Between the hustle and bustle of everyday life, finding time to sit quietly and unwind can seem nearly impossible. However, when you have a space in your home centered around self-care—a bedroom, a living room, or even a backyard patio—setting time aside to slow down becomes much easier. Of course, everyone has different methods for relaxation, but there are a few essential things you should keep in mind when creating your self-care space.
1. Designate an area for relaxation.
Look for a quiet place in your home that is far away from other people and your work or school area. Ensure that there is at least one window that can provide natural light. Your self-care oasis doesn’t need to take up an entire room either. If you have a small corner of your guest bedroom or a reading nook, you can easily transform it into a serene space beneficial to your mental health.
2. Paint the room with calming colors.
Colors can play an important role in how you feel when you enter a room. Backed by sleep experts, light blue promotes feelings of calmness and relaxation. This is especially helpful if you are designing a self-care space in your bedroom. Brown and beige inspire warmth and comfort, keep us grounded and create a distraction-free environment. Lastly, green can make a space feel peaceful and safe, given that this color is associated with grass, trees, and other plants found in nature. Studies have also shown that green is linked to increased feelings of hope, decreased fear of failure, and boosted creativity levels.
3. Fill your room with various houseplants.
Spending time in a space with indoor plants is a proven way to reduce stress and feel more connected to nature. Levi Haag, Wellness Coordinator at Mountainside, shares his insights about the various benefits of houseplants:
“In addition to making your home look fabulous, starting an indoor plant sanctuary can open up opportunities to connect with other plant lovers through social media or even in person at “plant trades” and meet ups. Learning new skills such as repotting, taking cuttings, and making your own soil mixes can also be a great way to increase neuroplasticity which helps to reduce mental decline and promote brain rewiring. Houseplants don’t just help our home and self-care space look better; they make us feel better too!”
4. Experiment with different lighting.
Lighting is crucial for setting up the proper atmosphere in your self-care space. Avoid having any bright fluorescent lights in your room as these can contribute to stress and suppress melatonin levels. Instead, create a calmer, chiller vibe with string lights, twinkling lights, and lamps with a shade to dim the light. This type of atmosphere can help your mind slow down and allow you to reflect on your day. Most importantly, having a window (or a few) nearby with lots of natural light coming in provides many health benefits. Natural light can boost vitamin D levels and greatly improve your mood. Another tip is to hang a mirror on the wall so light can bounce around the room.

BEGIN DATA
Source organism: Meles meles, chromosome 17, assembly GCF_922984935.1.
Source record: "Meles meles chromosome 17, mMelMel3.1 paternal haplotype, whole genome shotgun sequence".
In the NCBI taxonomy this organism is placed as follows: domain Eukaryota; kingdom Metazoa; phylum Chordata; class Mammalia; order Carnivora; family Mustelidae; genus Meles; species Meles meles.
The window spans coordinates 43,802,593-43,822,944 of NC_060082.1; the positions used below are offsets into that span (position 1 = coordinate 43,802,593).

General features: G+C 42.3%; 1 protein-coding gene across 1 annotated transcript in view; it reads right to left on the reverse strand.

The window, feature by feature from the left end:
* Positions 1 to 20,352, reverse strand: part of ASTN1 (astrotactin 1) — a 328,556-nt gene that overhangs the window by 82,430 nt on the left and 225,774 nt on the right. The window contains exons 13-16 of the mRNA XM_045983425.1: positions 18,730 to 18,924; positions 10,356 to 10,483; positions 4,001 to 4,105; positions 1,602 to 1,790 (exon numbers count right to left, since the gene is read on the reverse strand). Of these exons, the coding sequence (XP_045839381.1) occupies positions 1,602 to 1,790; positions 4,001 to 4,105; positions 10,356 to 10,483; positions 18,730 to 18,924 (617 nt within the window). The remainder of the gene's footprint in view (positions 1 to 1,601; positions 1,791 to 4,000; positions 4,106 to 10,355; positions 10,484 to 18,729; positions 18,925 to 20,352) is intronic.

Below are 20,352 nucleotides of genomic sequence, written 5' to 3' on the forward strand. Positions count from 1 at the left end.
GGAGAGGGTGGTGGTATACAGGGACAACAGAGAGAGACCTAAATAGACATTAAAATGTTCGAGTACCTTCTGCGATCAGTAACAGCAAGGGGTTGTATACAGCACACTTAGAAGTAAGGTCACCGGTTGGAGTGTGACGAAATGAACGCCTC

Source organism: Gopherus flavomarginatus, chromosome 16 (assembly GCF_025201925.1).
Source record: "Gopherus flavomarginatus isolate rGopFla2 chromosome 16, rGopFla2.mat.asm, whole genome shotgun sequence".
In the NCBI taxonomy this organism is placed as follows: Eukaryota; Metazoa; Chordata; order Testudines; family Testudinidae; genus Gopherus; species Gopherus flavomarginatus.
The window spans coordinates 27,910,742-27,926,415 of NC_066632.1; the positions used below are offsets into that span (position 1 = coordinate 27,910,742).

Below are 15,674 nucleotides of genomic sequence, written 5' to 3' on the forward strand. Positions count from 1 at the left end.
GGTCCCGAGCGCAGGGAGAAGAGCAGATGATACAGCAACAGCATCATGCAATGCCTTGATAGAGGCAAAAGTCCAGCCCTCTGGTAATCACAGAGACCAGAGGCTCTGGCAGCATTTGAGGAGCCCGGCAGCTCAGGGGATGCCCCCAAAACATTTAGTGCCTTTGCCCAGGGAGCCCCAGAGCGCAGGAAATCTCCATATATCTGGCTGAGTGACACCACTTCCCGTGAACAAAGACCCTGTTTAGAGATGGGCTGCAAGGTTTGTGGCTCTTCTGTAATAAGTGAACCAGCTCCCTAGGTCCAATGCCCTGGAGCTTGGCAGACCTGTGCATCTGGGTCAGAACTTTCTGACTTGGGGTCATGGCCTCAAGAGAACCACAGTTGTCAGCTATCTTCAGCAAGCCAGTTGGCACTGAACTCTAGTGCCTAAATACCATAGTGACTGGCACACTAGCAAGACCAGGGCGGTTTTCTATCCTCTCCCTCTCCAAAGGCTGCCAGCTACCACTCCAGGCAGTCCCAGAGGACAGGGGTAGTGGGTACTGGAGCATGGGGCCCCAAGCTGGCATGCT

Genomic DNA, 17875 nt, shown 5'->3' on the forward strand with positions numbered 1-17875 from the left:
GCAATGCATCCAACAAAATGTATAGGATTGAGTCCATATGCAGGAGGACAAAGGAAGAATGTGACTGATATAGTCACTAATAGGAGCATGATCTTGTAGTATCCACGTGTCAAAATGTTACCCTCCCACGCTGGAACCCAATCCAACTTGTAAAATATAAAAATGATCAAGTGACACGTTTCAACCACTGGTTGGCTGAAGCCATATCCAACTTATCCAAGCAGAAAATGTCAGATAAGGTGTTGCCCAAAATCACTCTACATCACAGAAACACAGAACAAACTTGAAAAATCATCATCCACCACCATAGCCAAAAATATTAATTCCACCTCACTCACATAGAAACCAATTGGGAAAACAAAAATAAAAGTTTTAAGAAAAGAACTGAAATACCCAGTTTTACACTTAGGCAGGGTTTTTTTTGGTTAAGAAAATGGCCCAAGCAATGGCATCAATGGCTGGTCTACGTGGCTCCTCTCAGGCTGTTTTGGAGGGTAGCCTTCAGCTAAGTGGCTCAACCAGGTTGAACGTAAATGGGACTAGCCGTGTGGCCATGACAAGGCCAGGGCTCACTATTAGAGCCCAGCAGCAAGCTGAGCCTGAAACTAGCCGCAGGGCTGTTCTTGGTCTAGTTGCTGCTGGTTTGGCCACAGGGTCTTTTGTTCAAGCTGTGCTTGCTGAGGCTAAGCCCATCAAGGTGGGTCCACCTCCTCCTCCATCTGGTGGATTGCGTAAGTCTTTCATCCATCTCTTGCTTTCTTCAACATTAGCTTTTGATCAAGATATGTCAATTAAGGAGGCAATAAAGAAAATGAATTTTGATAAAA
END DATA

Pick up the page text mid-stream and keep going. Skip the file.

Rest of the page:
5. Choose your furniture wisely.
Your self-care space will likely be centered around furniture. You will need a comfortable place to sit or stretch out such as a couch, a chair, or even a hammock. If you are someone who relaxes more in an open and airy area, try going for a minimalist vibe with your furniture choices, including only what is necessary for the space. If you are aiming for a more intimate, cozy feel, design your space with the furniture placed close together with plenty of throw pillows and blankets. Earthy, more natural-looking furniture made from materials like wood, stone, or leather can help ground you after a long day. And a good rule of thumb is to always make sure that your room is clean and free of any unnecessary clutter.
6. Include comforting objects.
As mentioned, every one envisions their self-care space differently. In addition to furniture, fill the room with other personal items that help you unwind. Keep in mind all these tips are just suggestions and a guide to help you turn your home into the ultimate wellness retreat. If you need inspiration, you can:
- Store a yoga mat in the room or place cushions on the floor if you enjoy doing meditation and deep breathing exercises
- Set up an art easel if you want to connect with yourself through painting.
- Jot down thoughts and write what you’re thankful for in a journal
- Engage your senses with an aromatherapy diffuser or a candle to boost your psychological well-being. There are many relaxing scents including lavender, tea tree, lemongrass, and more.
Tara Young, Wellness Coordinator at Mountainside, says, “Create a more peaceful ambiance with your favorite candle, an inspirational quote, soft lighting, and air-purifying plants. And lastly, never underestimate the power of a cup of tea.”
Whether you live in a studio apartment or share a house with other family members, you don’t need to have a large space to practice self-care. Simply having a small area in your home where you can feel physically comfortable and also keep your mental and emotional health in check is all you need. “Setting time aside for self-care is not selfish, it is revolutionary. As you improve your relationship with yourself, every other relationship improves. Remember, as with most self-care practices, consistency reigns supreme!” says Young.
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